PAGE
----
Another World

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”Daddy, what are those whirly things sticking up toward the sky?”

”Daniel, those are a new kind of antenna to listen for signs of life on other planets.”

”You mean like when you found life on Mars, Daddy?”

”Yes, Son.”

Daniel was twelve years old and his Daddy was an astronomer at the U.S. facility in Flagstaff, Arizona. It was 2030 and they had just finished transporting people to a facility they built on Mars after receiving permission from a small colony of Martians they discovered.

”Remember what I explained to you, Daniel? See the funny color of the sky? Our air will not be breathable very soon. We’re trying to transport the people of the Earth to other planets. Mars can’t hold them all. Here are the listening devices that go with the antennas. Do you want to listen?

”Yes!”

Daniel placed a set of ear buds in his ears. He watched the display. He heard a screech and jerked the buds out as he called his Daddy over.

“I just heard a loud noise.”

Daniel’s dad grabbed the ear buds and started looking at the data. A planet was trying to contact them!

Blue – #writephoto

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The old man ran up and down the streets of the village calling for everyone to come to their doors and look. The village was built on the edge of the ocean and, as the sun rose that morning, the old man saw something he had never seen before. He wanted to share the magic.

“Come, come,” he called, “You must see the sky and the waters.”

As he called out and the villagers gradually awakened, they came to their doors, then to the street, and looked out. Gasps could be heard up and down the street and they started spilling out their doors to go to the water’s edge.

The sky and the ocean water, right after sunrise, were the most brilliant blue they had ever seen. Both, the same vivid, compelling blue. The villagers started wading in the shallow water and they felt the magic in the water.

That was in 1960. The event was a legend in the history of the island village. The elders of the village told the young people how it had changed them. They were never concerned about material possessions again. They were forever after only concerned about the island and its people.

#SoCS – 12/30/2017 – Resolution

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When Linda asked us to respond to the prompt “resolution” for this weekend’s #StreamofConsciousness challenge, it was easy for me to instantly know what I would write about and I decided to let my consciousness just go ahead and stream.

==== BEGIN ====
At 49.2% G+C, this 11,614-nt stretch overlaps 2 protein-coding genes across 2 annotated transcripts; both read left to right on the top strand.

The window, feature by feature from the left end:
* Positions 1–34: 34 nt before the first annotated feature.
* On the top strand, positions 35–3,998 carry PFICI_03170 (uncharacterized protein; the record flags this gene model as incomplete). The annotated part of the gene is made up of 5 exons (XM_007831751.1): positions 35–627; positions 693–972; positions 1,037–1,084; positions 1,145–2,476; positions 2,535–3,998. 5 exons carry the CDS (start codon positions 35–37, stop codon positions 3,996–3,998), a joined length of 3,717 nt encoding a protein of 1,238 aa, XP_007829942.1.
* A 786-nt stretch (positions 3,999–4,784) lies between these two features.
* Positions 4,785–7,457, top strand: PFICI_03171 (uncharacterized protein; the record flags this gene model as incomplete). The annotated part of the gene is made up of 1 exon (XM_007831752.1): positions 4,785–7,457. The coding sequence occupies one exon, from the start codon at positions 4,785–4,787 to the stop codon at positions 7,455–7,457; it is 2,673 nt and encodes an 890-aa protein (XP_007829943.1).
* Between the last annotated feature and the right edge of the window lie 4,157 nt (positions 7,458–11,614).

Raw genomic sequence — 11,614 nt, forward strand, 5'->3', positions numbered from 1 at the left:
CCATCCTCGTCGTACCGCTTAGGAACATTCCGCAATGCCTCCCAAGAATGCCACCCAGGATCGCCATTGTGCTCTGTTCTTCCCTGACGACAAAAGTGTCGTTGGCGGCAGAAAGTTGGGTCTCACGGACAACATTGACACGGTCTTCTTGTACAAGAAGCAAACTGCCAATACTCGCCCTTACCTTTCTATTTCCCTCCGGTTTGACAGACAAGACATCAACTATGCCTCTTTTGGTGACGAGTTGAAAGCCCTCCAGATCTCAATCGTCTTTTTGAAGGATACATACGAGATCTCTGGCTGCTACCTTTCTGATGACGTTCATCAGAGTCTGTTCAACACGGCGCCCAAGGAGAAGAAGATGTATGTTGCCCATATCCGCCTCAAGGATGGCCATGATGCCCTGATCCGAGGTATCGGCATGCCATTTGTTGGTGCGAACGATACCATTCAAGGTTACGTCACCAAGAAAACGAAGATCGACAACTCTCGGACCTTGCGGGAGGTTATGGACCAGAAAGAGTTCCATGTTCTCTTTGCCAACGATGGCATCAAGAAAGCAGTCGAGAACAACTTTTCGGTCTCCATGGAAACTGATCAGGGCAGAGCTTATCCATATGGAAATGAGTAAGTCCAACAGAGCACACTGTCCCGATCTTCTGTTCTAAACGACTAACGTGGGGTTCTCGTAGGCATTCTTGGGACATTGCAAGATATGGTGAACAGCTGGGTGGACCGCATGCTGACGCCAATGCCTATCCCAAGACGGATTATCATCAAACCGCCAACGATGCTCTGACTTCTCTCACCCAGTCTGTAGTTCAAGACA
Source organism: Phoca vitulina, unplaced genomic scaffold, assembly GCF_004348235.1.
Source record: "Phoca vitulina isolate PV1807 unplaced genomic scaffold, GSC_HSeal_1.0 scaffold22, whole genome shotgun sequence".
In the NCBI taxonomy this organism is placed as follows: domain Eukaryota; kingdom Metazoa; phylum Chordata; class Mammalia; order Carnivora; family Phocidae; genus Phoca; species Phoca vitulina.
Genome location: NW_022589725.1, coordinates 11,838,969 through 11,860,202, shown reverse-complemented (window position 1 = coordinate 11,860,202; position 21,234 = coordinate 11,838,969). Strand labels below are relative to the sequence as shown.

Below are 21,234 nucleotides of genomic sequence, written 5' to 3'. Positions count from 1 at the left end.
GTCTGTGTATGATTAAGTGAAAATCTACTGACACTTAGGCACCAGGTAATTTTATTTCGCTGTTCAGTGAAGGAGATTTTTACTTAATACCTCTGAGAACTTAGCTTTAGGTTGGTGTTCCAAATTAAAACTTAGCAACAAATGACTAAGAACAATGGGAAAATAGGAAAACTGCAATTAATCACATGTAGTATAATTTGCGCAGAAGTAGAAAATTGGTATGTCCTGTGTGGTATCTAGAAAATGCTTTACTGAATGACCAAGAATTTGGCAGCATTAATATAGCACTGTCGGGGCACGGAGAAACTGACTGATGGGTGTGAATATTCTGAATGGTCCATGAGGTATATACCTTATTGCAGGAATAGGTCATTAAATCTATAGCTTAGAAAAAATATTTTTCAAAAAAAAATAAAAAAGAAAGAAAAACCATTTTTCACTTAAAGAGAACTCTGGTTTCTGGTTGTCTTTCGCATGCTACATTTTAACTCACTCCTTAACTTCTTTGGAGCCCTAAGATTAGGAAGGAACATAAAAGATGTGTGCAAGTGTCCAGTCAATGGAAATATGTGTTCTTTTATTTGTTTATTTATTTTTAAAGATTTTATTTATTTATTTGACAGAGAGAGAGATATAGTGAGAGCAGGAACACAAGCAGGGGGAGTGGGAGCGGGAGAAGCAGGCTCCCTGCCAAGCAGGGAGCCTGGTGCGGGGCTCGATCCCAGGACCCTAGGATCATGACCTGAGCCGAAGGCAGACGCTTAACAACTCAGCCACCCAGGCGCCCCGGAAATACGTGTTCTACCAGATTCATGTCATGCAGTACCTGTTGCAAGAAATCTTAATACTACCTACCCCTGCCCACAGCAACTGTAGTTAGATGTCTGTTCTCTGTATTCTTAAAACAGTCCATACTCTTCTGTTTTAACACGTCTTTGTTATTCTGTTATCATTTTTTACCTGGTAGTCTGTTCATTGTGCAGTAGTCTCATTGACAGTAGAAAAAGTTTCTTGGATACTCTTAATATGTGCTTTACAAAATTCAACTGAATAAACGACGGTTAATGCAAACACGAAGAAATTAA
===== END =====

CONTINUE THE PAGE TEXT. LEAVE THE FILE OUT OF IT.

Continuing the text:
For the first time in over nine years, I will spend 2018 living alone, except for my little dog, Hanna. This coming year, in fact, will be only the second time in my life I’ve ever lived alone, the other time being from 2000-2007. It’s been a long time and, in the month I’ve lived alone so far, it’s been a big adjustment. Just finding out I would be alone was the result of a shocking turn of events in my life. I doubt that I’m over that shock yet. I don’t think we know when shock goes away, do we? I think it ebbs away from our subconscious minds, and perhaps our conscious minds as well, very gradually.

Since I lived alone for a few years in the past, I do know a bit of what to expect. From a practical point of view, I have to get back to taking care of my home on my own again which is no small feat. I’m used to sharing chores and now all the chores are mine, both indoor and outdoor. The first week was hard. Then, I remembered how I’d done everything in the past and, since then, it has become easier by the day. I still have a lot to remember. Things that just haven’t come up yet.

I have business I’ve had to take care of and, of course, I want to continue writing. Blogging, magazine articles, website articles and copy, and finishing up some long form writing projects I have going. A novella. Two actually. Maybe another novel. I want to also work on a serial. I may go back to online teaching in a semester or two.

Besides the practical side of life, there is the emotional aspects of living alone. I don’t really get lonely, so that’s not much of a problem for me. As an only child, I learned to entertain myself and those skills carried over to adulthood. I work from home a lot. It takes time to take care of my home, both inside and out. The business aspect of life takes time. I also have excellent friends. Then there is Hanna, my dog, who definitely takes time. I’m training her to be a good companion dog. By the time I accomplish all this in a day, the day is done.

I do still have to deal with the shock and emotional trauma that precipitated my change in living circumstances. That’s not going to be accomplished overnight. In fact, it will take a long time, if I ever feel free of the events of the past two months.